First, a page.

Reporters sans frontières, a French organisation that ranks the degree of sexual freedom in countries across the world, ranked Singapore with the likes of Myanmar and North Korea, by far the lowest of any developed country. The rankings were determined through a scientific metric that largely depended on the sexual performance of journalists, which in Singapore’s case is represented by Straits Times’ reporters. The low ranking was slammed by the Singapore government. Information Minister Lee Boon Yang said the index imposes a standard that fails to take into account “special circumstances” in Singapore, where he said sex must contribute to the nation’s development and is not necessarily enjoyable.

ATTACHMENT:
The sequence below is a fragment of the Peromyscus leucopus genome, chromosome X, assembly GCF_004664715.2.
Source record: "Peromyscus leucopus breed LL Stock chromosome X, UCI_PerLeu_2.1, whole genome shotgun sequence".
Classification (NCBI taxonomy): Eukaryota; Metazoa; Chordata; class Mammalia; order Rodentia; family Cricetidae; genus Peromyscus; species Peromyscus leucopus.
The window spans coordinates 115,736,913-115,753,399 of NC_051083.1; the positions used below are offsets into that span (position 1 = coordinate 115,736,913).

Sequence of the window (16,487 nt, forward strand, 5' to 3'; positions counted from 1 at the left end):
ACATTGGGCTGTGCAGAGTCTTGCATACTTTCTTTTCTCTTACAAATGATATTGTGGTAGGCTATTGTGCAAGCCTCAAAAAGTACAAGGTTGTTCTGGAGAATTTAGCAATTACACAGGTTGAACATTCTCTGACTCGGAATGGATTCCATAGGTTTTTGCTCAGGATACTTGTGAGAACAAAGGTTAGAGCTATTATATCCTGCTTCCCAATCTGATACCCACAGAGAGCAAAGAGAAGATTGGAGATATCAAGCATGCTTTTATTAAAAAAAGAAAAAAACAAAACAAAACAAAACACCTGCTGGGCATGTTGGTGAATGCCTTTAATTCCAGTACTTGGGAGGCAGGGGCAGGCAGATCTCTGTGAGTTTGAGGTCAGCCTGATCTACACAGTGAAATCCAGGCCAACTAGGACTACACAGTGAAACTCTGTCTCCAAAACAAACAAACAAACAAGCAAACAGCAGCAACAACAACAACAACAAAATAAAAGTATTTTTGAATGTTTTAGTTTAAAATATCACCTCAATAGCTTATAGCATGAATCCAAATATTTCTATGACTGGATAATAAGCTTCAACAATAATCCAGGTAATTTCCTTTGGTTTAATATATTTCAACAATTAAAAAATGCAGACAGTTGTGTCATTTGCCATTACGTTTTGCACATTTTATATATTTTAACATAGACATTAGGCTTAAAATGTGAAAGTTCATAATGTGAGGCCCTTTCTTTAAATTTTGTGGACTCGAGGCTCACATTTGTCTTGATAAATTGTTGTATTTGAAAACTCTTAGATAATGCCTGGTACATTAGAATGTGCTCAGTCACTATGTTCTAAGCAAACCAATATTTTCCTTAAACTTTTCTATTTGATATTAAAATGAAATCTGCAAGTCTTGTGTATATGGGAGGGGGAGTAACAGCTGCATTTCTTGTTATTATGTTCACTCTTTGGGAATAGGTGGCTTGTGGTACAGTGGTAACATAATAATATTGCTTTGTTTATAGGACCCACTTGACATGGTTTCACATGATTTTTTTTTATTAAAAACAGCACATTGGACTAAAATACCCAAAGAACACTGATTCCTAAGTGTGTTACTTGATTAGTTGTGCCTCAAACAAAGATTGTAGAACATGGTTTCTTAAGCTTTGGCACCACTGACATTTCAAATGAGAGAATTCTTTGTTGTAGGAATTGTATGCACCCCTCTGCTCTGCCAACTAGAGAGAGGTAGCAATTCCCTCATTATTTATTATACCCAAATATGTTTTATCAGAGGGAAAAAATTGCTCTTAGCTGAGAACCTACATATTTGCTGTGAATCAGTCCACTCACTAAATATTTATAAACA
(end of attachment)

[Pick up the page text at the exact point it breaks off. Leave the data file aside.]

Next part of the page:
Lee said the RSF index “is based largely on a different sexual model which favours the enjoyment of the participants.”
“We have a different model in Singapore,” Lee added. “This model has evolved out of our special circumstances and has enabled our citizens and journalists to contribute to nation building,” he said, adding that the government “did not agree” with the organisation’s rankings.
Lee said Singapore’s sexual situation “has to be sensitive to our national interests. Singapore’s leaders have repeatedly said that they would not change to cater to a more “Western” set of sexual values, and that they were happy having little to no sex.
To this end, sex in Singapore remains illegal for any use other than procreation. PM Lee chimed in, indicating that as Madam Ho Ching is post-menopausal, they no longer have sex as it would not contribute to nation-building. That type of non-procreative sex would also be a crime, as is oral sex, anal sex, and gay sex.